A monthly column in the Monadnock Ledger-Transcript.

Tuesday, April 26, 2011

10 Wild Things about Wild Turkeys

Gobblin’, spittin’ and struttin’ – it’s a spring thing
By Eric Aldrich
Spend a morning in our forests this time of year and you’re bound to hear that crazy sound: a male wild turkey gobbling his head off.
There’s a lot going on with all that gobbling. There’s action. There’s color. There’s drama with other male turkeys. And there’s – dare I say it – sexual tension!
To honor the species that Benjamin Franklin thought would be a respectable emblem of our country, here are a few cool things about the wild turkey.

1. The Comeback Kid: The wild turkey is the poster child for successful wildlife restoration. Populations of this North American native were nearly wiped out because of habitat destruction and unregulated commercial hunting. They were completely gone from New Hampshire 150 years ago. Things began to turn around in 1937 with the passage of the Federal Aid in Wildlife Restoration Act, which enabled state wildlife agencies to use federal funds to restore and manage the game birds. Those funds come from an excise tax hunters’ purchase of firearms and ammunition. After initial fits and starts, the restoration started succeeding in the 1950s, with the advent of the cannon net. The N.H. Fish and Game Department’s first successful restoration project began in 1975 with the introduction of wild turkeys in the Connecticut River valley. Now biologists estimate there are more than 25,000 wild turkeys in New Hampshire and 7 million throughout North America.

2. Subspecies: There are five distinct subspecies of the North American wild turkey:
  • The Eastern, that’s what we have and it’s the most widely distributed, found all across the eastern half of the country. It’s also the biggest of the subspecies; it can weigh over 30 pounds, but normally weighs between 16 and 24 pounds.
  • Osceola (or Florida) turkey, which is found, oddly enough, in Florida.
  • Merriam’s turkey, found in the Rocky Mountains and Western prairie states.
  • Gould’s, found throughout the central Mexico and southern New Mexico and Arizona.
  • Rio, which ranges through Texas, Oklahoma, Colorado and Kansas.
3. Cool names: Males are gobblers or toms. Females are hens. Juvenile (year-old) males are called jakes; juvenile females are jennies. The little chicks are called poults. Together, they’re a flock.

4. Limited flight: If you’ve ever surprised a flock or a single bird, you know they can fly, but not very far. They can fly from one end of a field to the other, but are more comfortable flying into the limbs of a nearby pine.  They can run about 20 mph.

5. A Tom’s Harem: While lots of species in the bird world stick with their mate for life, not wild turkeys. They’re polygamous. In winter, wild turkeys tend to stick together in pretty large flocks. By spring mating season, they often divide into groups of hens, jakes and gobblers. One gobbler usually emerges as the dominant male to do most of the breeding with the hens. This alpha turkey, if you will, is often the biggest gobbler.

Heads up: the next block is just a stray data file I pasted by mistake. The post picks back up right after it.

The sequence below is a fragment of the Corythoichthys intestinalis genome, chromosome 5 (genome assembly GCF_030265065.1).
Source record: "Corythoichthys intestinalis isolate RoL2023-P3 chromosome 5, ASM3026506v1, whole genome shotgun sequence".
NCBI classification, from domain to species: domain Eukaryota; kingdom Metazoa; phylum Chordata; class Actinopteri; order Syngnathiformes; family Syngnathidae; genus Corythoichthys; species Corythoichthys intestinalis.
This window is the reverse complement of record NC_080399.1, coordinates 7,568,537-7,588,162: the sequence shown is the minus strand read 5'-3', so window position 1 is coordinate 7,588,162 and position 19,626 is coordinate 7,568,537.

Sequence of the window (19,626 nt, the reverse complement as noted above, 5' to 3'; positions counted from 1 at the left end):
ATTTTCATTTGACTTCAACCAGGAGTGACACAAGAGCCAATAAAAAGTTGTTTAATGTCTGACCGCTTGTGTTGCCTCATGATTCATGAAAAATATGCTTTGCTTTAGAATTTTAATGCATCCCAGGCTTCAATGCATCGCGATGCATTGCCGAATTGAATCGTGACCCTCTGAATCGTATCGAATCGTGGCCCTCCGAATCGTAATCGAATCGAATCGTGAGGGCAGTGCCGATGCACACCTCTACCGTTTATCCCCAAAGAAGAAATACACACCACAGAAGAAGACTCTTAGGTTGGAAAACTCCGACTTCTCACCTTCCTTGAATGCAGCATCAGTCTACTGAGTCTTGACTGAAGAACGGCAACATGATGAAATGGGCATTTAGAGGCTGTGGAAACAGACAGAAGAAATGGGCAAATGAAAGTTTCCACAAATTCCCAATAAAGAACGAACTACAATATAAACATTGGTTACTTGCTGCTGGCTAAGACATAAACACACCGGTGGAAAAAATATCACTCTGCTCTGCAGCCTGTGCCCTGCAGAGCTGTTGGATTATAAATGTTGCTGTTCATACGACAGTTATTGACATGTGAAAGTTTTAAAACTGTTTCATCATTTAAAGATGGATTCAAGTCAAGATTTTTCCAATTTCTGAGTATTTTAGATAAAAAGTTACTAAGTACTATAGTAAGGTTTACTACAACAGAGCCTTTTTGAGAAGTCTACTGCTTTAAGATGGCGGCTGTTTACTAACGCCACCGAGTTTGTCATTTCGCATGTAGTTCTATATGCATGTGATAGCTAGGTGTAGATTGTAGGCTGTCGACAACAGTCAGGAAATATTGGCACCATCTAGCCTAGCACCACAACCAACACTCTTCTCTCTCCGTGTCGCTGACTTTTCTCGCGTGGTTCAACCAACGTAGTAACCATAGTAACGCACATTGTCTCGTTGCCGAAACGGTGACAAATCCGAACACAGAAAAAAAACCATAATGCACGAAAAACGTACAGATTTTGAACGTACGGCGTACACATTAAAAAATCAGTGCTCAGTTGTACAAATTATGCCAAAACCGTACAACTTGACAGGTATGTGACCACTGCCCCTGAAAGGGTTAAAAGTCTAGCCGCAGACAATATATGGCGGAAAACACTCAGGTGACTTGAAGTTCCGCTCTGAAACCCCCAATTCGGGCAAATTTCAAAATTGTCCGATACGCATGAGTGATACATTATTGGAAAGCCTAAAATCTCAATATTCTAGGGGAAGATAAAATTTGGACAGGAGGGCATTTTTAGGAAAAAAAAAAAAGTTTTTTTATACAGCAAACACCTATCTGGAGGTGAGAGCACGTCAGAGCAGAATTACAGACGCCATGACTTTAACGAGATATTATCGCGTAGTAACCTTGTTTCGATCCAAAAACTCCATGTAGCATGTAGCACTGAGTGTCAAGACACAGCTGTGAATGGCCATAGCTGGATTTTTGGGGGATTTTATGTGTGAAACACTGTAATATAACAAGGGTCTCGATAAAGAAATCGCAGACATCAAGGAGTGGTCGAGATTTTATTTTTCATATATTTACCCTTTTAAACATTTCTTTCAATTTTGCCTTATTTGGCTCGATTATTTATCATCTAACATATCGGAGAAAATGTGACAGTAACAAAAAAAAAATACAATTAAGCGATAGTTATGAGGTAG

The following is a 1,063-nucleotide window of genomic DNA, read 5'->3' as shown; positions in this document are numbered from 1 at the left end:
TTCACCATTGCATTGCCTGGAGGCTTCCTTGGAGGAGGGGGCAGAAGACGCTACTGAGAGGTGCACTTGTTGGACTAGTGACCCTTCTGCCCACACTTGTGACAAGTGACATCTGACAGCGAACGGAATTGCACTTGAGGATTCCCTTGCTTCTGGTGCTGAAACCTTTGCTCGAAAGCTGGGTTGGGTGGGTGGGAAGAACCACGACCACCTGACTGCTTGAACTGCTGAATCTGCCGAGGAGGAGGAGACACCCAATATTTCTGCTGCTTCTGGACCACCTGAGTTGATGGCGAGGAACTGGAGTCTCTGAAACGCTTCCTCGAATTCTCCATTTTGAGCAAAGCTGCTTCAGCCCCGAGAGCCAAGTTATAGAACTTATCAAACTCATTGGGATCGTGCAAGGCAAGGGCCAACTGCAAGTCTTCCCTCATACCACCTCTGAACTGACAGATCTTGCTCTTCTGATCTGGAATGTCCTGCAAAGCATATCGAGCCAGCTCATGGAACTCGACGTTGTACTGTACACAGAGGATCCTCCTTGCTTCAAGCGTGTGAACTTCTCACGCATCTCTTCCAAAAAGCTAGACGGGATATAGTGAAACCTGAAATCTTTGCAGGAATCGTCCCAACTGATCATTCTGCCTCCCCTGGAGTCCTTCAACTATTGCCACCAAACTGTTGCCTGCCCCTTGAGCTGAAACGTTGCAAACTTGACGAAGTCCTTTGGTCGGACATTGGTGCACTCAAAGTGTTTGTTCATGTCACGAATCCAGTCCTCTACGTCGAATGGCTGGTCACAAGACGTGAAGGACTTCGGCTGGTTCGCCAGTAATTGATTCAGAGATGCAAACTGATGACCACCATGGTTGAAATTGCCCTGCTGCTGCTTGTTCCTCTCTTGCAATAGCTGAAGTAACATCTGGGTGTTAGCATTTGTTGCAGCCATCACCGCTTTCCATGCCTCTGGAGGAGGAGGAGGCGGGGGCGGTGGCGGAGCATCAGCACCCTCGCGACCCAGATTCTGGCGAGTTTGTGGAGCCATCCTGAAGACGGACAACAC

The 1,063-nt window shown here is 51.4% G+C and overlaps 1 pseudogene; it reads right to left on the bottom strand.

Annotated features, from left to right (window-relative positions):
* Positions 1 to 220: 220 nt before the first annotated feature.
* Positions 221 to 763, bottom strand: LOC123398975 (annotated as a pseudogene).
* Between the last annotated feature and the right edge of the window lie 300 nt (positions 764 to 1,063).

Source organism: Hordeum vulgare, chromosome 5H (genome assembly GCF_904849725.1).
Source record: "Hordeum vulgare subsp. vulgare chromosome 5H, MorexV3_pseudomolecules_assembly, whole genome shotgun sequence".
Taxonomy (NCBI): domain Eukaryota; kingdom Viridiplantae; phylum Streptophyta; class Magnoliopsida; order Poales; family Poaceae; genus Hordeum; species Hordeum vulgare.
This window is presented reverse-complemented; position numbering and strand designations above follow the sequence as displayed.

6. Spittin’ and Struttin’: The mating season inspires all sorts of action for the toms. To get the attention of a hen, that gobbler will strut his stuff by puffing up and spreading out his wings, scraping the tips on the ground. He’ll spit, cluck, hum and gobble. Even their heads will burst with vivid red, white and blue. That’s a determined male!

7. Beards and Spurs: Males also have what other birds don’t: a beard. Four to 10 inches long, these beards emerging from the breast are sort of a modified feather, stiff to the touch. Gobblers also have a spur on the back of their legs, presumably for fighting other males. 

8. Keen eyesight: Not sure if it’s a myth or an exaggeration, but I’ve heard it said that a turkey can see a man blink 100 yards away in the woods. Anyone who’s hunted wild turkeys can attest at least some truth to that. Because of that eyesight, a turkey hunter must wear camouflage and be very still.

9. Omnivorous: Wild turkeys have a varied diet of seeds, grasses, nuts (including acorns), berries, roots and insects. They’ll even eat snakes. To support their need for protein and rapid growth, poults will consume mostly bugs, including moths and larvae.

10. Game Bird: Now that they’re successfully restored, wild turkeys are also a model for sustainable hunting. By the time the spring season arrives (May 3 to 31 in New Hampshire), toms have mated with many hens, who have laid ground clutches of 8 to 15 eggs each. New Hampshire allows a licensed hunter to take one male in the spring (if the hunter’s skilled and lucky). With those limitations, turkey numbers remain sustainable with ongoing management by the Fish and Game Department. The hunt itself is fun and challenging, coming at a great time to be outside.

To learn more about wild turkeys, visit the National Wild Turkey Federation.

Eric Aldrich writes from his home in Hancock.